Notes on Media


Just another weblog. Lasse Bo Timmermann.

The ‘Flow’ of the Web 2.0 – Cyberspace Revisited?

In a talk at the Web 2.0 Expo Danah Boyd provides a nice overview on how social media could shape the way of experiencing the ‘flow’ of information on the Web. The speech is published on her blog and reading it something came to my mind which keeps puzzling me since. Boyd basically describes the shift from broadcast media to networked media. The goal for us then seems to be in achieving a state in which one is actively embedded into a constant flow of information. Further, tools should be used to distill the relevant parts of this information stream. The summary she provides gives comprehensive overview on the goods and bads we can expect of the described development. Four core issues are pointed out that arise from the increasing use of social media and personalized media streams. Towards the end she calls for an active participation in this process and also to help people to reach this state. What keeps puzzling me, however, is the somewhat utopian tone of her address that reminds me of the old cyberspace days.

“[…] to live in a world where information is everywhere. To be peripherally aware of information as it flows by, grabbing it at the right moment when it is most relevant and valuable, entertaining or insightful. Living with, in, and around information.”

she writes. For my sense her words are strikingly close to what William Gibson writes about cyberspace in Neuromancer.

“A consensual hallucination experienced daily by billions of legitimate operators, in every nation, by children being taught mathematical concepts […] A graphic representation of data abstracted from banks of every computer in the human system. Unthinkable complexity. Lines of light ranged in the nonspace of the mind, clusters and constellations of data. Like city lights, receding.”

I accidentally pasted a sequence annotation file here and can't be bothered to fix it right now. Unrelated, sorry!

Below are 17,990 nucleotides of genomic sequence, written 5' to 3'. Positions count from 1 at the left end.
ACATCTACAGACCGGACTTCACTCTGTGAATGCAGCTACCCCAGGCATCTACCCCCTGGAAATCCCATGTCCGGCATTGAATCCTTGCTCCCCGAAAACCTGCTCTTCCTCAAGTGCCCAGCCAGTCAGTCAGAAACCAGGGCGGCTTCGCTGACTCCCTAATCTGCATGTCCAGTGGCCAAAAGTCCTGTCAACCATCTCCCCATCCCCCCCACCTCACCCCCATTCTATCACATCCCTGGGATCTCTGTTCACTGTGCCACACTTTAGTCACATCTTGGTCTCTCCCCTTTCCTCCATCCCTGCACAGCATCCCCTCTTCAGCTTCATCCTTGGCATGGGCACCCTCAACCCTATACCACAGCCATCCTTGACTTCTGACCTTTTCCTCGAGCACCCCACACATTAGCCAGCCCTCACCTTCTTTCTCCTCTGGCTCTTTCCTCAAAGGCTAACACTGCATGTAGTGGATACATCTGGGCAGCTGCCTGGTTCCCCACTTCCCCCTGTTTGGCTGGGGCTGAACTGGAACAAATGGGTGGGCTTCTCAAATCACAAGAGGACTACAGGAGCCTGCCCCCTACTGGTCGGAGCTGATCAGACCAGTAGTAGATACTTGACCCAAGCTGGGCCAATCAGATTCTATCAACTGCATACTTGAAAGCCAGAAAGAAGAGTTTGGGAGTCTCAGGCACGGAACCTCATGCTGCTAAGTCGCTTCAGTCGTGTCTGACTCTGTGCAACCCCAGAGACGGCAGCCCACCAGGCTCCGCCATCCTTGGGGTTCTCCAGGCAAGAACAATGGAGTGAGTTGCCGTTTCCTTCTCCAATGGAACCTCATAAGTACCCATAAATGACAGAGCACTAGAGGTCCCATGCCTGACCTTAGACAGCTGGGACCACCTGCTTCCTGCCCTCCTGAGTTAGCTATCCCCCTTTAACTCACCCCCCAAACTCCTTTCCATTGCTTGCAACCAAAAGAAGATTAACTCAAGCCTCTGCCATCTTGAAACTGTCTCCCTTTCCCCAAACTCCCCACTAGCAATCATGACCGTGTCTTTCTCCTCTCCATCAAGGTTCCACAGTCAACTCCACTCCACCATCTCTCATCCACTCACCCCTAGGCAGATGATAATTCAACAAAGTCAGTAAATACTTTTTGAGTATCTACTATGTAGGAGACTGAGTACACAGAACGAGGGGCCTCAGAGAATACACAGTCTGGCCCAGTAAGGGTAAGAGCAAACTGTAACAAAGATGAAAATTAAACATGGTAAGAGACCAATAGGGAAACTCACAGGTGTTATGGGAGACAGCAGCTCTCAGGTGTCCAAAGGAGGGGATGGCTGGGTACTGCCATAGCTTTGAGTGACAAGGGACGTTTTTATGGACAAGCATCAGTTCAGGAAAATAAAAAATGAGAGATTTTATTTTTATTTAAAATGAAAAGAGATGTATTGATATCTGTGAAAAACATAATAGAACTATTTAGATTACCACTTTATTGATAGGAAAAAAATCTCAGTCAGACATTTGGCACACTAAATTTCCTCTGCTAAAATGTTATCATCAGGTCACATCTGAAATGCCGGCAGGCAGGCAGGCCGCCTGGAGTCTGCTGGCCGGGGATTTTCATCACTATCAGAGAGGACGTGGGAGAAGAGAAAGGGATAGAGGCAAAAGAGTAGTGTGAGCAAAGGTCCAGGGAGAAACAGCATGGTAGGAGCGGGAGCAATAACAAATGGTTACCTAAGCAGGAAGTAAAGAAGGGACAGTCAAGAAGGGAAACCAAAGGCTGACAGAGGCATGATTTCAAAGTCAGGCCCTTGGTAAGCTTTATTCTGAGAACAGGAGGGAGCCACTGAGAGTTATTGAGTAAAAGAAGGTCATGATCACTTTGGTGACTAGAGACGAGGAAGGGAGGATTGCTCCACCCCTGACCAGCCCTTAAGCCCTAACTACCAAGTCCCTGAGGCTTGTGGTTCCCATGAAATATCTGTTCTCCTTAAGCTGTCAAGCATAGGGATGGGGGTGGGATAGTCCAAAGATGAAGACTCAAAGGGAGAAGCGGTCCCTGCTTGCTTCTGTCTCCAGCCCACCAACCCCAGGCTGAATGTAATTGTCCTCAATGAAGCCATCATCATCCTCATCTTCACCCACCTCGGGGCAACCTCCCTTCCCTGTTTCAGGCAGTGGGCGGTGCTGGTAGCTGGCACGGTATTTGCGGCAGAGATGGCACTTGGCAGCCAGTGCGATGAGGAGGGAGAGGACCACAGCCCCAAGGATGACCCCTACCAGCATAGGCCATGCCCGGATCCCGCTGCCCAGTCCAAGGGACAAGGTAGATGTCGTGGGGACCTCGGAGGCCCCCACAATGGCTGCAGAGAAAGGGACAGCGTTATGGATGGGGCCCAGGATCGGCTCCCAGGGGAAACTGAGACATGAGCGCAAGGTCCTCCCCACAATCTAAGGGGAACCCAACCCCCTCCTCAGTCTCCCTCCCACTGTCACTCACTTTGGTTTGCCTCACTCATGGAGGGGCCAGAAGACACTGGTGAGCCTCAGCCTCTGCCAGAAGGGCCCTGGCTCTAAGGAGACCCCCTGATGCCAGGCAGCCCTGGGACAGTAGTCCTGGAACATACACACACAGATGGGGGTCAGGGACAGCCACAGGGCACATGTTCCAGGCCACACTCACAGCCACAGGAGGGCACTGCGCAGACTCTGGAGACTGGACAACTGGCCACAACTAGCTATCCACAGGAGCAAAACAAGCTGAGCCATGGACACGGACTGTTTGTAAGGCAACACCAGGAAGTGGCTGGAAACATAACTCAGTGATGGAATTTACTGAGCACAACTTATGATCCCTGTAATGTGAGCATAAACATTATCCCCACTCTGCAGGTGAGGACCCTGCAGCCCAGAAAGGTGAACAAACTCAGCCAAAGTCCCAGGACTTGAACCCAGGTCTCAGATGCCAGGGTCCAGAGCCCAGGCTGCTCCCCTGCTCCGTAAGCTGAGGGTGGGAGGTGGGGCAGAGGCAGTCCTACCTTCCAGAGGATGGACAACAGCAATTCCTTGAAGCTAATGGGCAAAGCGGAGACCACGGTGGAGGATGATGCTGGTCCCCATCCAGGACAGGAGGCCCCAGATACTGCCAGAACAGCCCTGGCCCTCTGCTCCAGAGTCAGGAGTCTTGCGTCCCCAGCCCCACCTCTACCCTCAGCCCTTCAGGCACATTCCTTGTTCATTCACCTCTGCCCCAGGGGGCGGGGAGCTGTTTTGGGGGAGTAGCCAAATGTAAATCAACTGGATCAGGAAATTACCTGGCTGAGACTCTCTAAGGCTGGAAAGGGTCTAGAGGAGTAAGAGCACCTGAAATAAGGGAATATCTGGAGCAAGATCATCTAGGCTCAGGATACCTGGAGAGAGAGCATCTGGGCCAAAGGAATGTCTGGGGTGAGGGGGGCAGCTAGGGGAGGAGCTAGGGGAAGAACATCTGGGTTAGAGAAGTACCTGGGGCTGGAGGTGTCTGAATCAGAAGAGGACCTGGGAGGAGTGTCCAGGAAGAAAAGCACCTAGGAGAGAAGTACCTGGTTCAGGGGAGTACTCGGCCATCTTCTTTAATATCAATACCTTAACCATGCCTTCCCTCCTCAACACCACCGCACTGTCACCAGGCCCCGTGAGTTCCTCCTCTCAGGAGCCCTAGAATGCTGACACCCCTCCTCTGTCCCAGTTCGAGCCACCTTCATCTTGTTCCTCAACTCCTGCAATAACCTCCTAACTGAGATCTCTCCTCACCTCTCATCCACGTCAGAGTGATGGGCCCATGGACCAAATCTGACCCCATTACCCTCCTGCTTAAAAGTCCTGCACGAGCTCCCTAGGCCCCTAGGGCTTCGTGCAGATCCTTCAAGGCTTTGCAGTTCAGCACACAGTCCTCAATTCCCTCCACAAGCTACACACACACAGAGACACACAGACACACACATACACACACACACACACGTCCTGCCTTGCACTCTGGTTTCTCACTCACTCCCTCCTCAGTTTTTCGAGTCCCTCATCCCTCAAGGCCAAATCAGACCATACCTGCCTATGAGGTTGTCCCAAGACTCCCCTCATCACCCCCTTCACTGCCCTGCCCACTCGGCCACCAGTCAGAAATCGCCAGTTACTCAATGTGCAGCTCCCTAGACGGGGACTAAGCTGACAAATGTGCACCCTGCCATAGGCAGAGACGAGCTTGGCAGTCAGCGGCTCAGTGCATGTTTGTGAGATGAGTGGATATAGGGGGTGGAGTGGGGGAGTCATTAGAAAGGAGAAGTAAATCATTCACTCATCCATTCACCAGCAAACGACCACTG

There are obvious differences of course. The ‘flow’ of the Web 2.0 is certainly not a hallucination and not described like that. However, it seems rather abstract to me. The idea of information everywhere and a peripheral awareness brings one close to Mark Weiser’s idea of ubiquitous computing, so rather the opposite of the cyberspace’s virtual reality, but not necessarily less utopian. The general tone of being within the stream of information, being surrounded by it and hence liberated from the constraints of the centralized broadcasting model nevertheless leaves me with an uncanny feeling. It leaves me uneasy because it seems too passive from the user’s perspective. Just plug in to the ‘flow’ and dive into another realm?


Filed under: Conference, Cyberspace, Web 2.0

YouTube: A Website History